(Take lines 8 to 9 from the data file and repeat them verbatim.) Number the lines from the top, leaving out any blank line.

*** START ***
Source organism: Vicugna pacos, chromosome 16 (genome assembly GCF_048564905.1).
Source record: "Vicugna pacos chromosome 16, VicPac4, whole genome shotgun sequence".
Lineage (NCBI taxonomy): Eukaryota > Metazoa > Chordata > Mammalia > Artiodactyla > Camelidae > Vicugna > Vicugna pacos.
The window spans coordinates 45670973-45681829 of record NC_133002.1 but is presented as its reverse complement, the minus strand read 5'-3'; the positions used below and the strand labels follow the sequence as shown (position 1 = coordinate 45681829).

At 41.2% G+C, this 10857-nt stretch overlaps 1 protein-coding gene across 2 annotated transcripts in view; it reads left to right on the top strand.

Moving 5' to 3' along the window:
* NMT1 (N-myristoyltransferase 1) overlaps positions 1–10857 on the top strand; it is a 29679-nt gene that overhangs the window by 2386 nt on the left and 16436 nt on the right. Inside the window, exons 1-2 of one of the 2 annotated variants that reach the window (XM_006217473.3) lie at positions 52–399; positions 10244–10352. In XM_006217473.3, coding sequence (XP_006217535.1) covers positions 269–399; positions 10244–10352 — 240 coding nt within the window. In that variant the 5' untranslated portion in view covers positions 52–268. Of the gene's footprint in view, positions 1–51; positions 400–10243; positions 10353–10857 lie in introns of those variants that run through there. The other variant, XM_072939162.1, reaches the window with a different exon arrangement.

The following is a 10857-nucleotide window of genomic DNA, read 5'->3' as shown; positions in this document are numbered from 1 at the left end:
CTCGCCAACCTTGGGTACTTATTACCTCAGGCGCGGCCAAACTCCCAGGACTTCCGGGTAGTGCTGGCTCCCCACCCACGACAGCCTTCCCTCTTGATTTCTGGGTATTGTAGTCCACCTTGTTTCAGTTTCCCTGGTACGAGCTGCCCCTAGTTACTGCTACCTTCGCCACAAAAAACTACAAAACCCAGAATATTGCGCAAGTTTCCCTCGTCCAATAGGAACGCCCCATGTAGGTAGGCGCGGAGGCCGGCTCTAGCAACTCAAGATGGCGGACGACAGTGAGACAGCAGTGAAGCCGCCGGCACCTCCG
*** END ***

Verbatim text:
The following is a 10857-nucleotide window of genomic DNA, read 5'->3' as shown; positions in this document are numbered from 1 at the left end:
CTCGCCAACCTTGGGTACTTATTACCTCAGGCGCGGCCAAACTCCCAGGACTTCCGGGTAGTGCTGGCTCCCCACCCACGACAGCCTTCCCTCTTGATTTCTGGGTATTGTAGTCCACCTTGTTTCAGTTTCCCTGGTACGAGCTGCCCCTAGTTACTGCTACCTTCGCCACAAAAAACTACAAAACCCAGAATATTGCGCAAGTTTCCCTCGTCCAATAGGAACGCCCCATGTAGGTAGGCGCGGAGGCCGGCTCTAGCAACTCAAGATGGCGGACGACAGTGAGACAGCAGTGAAGCCGCCGGCACCTCCG